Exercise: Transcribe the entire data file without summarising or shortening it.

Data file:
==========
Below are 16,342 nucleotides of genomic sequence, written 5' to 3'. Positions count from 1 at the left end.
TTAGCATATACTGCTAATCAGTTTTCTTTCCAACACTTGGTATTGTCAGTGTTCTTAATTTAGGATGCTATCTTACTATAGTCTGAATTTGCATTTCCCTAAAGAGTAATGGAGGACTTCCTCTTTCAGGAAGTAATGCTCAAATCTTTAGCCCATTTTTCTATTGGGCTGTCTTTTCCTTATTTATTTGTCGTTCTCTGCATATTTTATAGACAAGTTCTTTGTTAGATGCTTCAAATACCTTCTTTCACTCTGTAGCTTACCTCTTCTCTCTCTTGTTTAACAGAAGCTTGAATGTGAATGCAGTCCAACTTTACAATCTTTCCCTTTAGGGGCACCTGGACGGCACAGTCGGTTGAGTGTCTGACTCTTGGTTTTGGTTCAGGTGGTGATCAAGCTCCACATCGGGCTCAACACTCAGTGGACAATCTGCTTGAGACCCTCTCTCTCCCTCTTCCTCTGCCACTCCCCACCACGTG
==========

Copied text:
Below are 16,342 nucleotides of genomic sequence, written 5' to 3'. Positions count from 1 at the left end.
TTAGCATATACTGCTAATCAGTTTTCTTTCCAACACTTGGTATTGTCAGTGTTCTTAATTTAGGATGCTATCTTACTATAGTCTGAATTTGCATTTCCCTAAAGAGTAATGGAGGACTTCCTCTTTCAGGAAGTAATGCTCAAATCTTTAGCCCATTTTTCTATTGGGCTGTCTTTTCCTTATTTATTTGTCGTTCTCTGCATATTTTATAGACAAGTTCTTTGTTAGATGCTTCAAATACCTTCTTTCACTCTGTAGCTTACCTCTTCTCTCTCTTGTTTAACAGAAGCTTGAATGTGAATGCAGTCCAACTTTACAATCTTTCCCTTTAGGGGCACCTGGACGGCACAGTCGGTTGAGTGTCTGACTCTTGGTTTTGGTTCAGGTGGTGATCAAGCTCCACATCGGGCTCAACACTCAGTGGACAATCTGCTTGAGACCCTCTCTCTCCCTCTTCCTCTGCCACTCCCCACCACGTG